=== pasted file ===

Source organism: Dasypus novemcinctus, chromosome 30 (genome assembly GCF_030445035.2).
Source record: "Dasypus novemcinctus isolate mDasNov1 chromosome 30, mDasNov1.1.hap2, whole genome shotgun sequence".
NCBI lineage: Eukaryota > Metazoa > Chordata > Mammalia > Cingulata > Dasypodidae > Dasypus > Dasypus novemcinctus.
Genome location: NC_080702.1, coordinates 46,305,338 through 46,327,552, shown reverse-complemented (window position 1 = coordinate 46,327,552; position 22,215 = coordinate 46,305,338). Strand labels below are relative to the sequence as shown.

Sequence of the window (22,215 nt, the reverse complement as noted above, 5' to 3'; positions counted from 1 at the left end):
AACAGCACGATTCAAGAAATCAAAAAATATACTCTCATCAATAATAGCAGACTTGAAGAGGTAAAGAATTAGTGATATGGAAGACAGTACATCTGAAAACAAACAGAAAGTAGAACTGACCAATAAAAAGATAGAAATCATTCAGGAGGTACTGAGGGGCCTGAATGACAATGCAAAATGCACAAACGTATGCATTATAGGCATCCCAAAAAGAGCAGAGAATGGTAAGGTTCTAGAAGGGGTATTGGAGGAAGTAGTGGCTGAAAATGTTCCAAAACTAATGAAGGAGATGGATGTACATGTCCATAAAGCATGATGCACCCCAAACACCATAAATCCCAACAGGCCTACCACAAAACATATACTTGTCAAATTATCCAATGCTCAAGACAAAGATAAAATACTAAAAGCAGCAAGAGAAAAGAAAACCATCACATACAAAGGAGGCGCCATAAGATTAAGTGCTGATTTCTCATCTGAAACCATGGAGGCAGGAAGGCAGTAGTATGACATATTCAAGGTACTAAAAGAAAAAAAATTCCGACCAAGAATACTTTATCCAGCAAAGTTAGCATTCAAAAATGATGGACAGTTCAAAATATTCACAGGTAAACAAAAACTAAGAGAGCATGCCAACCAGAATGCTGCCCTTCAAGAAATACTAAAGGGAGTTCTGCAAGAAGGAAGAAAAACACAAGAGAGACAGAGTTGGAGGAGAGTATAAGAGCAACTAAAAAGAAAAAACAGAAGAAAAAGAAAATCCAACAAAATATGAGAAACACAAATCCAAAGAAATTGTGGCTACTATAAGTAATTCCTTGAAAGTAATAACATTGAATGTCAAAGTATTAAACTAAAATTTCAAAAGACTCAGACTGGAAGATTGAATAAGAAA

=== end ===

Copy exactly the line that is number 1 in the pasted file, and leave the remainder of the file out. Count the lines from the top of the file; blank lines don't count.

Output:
Source organism: Dasypus novemcinctus, chromosome 30 (genome assembly GCF_030445035.2).